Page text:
If you want to get frustrated, worry about how other people hunt or train their dog. Or, talk about training vs hunting. Or how serious they are about their training. Or shooting the birds they bought regardless of the dog's level of work.

I feel similarly to you on the subject matter. But there are people with some pretty awesome dogs that do it differently.
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Re: Pointing

Postby orhunter » Thu Mar 22, 2018 1:35 pm

When birds are first introduced in training, it should be controlled in such a manner that the bird contact is through the handler/trainer. Kneel down and get pup at your side and introduce bird by hand. Let pup sniff and hold the bird in its mouth, not letting the pup crunch down or chew. A few of these sessions will tell the pup what we hunt and will help the pup distinguish those birds from those we don't hunt. After this formal introduction, I don't want a pup to have a bird in its mouth that isn't shot or in fetch training. Fetch training is always done with a shot once we go to the field even if dead birds are used. You are probably well past this right now but put it away for future reference.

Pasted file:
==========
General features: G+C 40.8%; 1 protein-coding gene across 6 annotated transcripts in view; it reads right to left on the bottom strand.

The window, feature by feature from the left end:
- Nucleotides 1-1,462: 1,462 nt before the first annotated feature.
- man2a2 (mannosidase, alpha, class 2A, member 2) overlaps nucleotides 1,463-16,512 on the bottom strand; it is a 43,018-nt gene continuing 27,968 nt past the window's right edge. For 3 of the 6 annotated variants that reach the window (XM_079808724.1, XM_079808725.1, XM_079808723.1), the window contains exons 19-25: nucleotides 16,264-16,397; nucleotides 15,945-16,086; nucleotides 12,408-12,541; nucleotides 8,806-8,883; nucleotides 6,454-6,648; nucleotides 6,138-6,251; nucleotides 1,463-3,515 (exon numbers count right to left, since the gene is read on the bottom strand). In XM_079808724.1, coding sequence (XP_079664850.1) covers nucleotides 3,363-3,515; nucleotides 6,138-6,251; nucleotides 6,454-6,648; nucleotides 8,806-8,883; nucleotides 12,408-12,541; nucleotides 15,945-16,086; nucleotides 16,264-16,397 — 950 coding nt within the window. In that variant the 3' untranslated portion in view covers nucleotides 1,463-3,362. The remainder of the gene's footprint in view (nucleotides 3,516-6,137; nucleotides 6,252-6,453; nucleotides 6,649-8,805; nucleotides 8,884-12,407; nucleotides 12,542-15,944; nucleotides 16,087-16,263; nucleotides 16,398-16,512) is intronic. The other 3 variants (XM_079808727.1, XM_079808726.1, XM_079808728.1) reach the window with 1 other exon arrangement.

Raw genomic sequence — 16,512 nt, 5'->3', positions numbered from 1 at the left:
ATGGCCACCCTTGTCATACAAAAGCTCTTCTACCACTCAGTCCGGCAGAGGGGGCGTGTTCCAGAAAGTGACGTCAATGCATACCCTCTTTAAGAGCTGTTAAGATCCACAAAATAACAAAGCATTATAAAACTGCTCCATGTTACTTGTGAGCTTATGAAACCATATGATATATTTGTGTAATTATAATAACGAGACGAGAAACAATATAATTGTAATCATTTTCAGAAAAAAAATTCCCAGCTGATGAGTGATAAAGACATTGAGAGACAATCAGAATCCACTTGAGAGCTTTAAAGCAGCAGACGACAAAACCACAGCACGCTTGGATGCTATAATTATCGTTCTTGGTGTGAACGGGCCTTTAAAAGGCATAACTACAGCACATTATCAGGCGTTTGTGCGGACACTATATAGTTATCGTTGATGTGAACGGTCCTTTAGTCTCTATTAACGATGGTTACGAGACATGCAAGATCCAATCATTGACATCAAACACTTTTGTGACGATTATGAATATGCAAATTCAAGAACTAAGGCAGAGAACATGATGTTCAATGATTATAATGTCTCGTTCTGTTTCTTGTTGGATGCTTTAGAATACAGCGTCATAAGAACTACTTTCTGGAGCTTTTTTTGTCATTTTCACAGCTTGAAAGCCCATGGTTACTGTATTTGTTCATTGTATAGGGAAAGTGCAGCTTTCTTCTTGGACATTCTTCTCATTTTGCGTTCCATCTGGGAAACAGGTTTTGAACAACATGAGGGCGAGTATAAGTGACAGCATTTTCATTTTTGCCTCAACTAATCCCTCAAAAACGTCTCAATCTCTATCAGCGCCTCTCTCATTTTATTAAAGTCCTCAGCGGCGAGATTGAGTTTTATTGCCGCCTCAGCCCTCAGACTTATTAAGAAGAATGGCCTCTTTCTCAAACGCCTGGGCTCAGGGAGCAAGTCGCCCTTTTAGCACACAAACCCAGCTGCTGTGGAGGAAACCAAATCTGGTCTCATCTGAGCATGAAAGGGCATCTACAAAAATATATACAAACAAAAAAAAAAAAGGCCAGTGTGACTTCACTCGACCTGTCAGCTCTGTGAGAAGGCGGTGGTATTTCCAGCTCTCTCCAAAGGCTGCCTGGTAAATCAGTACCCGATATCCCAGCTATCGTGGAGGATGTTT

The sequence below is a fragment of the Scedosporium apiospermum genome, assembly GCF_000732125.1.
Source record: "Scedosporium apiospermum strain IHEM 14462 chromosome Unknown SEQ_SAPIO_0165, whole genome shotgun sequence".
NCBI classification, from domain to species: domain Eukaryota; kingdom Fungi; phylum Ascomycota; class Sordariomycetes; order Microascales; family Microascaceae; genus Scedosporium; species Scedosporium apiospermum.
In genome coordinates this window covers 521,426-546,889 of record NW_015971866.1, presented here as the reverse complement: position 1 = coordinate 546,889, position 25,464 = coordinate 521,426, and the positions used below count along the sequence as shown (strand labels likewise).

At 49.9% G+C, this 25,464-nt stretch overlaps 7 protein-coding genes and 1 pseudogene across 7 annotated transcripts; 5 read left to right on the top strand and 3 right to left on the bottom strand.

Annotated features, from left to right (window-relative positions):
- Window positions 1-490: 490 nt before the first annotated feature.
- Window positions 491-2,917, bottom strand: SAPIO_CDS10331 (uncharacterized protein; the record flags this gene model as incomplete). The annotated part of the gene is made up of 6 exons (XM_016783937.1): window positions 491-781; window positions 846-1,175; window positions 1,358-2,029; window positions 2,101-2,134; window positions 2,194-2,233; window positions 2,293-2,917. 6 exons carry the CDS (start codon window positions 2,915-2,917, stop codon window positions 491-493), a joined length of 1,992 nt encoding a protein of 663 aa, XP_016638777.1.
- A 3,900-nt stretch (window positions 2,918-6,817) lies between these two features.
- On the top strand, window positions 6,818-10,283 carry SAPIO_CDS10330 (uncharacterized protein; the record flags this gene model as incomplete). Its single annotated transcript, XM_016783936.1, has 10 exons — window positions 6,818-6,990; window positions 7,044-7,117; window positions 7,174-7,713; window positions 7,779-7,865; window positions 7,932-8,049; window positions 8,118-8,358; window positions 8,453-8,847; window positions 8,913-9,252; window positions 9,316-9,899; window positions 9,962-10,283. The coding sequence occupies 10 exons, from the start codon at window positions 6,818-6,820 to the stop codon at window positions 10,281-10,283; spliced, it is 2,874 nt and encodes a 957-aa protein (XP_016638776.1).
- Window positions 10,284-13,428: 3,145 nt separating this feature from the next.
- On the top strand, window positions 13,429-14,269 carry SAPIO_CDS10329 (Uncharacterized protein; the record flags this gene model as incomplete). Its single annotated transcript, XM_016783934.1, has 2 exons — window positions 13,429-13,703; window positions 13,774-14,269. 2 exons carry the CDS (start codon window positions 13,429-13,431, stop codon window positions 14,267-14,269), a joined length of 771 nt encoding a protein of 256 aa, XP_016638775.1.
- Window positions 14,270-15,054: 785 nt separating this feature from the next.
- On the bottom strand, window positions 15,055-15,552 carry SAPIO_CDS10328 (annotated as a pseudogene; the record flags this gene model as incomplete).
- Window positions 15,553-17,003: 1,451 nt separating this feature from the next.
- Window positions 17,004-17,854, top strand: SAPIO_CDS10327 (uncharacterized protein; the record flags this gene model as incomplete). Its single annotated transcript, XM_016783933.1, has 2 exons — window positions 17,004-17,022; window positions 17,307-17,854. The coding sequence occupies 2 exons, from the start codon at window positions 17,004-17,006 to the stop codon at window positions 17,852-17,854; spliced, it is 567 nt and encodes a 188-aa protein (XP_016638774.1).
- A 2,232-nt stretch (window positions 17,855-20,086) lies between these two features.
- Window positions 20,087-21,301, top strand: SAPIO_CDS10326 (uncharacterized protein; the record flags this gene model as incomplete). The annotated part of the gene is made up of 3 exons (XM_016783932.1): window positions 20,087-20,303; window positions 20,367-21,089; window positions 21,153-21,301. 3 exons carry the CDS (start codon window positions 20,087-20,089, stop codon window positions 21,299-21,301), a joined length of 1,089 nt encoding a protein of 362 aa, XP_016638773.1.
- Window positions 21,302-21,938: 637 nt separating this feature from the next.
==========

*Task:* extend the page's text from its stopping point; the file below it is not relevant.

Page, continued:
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Re: Pointing

Postby orhunter » Thu Mar 22, 2018 1:38 pm

"People with some pretty awesome dogs who do it differently." For sure. More than one way to skin a cat.
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Re: Pointing

Postby Densa44 » Thu Mar 22, 2018 5:16 pm

Water. If the test is in June make sure has has been in the water a lot! It would be very sad if he fails the water test and so unnecessary.

The running pheasant is a problem for the one dog man. I'm not sure the best way to solve it. I hunt with 3 or 4 dogs and the birds will stop when he sees one dog in front of him. The other dogs trailing him then stop too.

With the way I train stop means forever. Your dog will have no problem running down a cripple. About 75% of the birds I shoot are cripples and the dogs get every one.

Keep up the work you will be amazed at how good you and your dog will be by fall.
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Re: Pointing

Postby Stretch » Thu Mar 22, 2018 6:57 pm

I guess I need to find some pigeons here in the next month and start messing with a few of them. As far as the water goes I’ve been doing water retrieving stuff for about two weeks and now have him jumping off a dock. That being said I know im going to have a lot of ?s when waterfowl season opens up beings I’m a rookie and not going to pretend like I know a damn thing about training a dog for it. Hopefully I can set back and Barrett makes me look like a pro trainer. Lmao
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Re: Pointing

Postby orhunter » Thu Mar 22, 2018 7:22 pm

I think you're better than you think you are. Even if it's accidental.

Where are you testing?
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Re: Pointing

Postby Stretch » Thu Mar 22, 2018 8:02 pm

Searsboro, Iowa Hawkeye chapter.
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Re: Pointing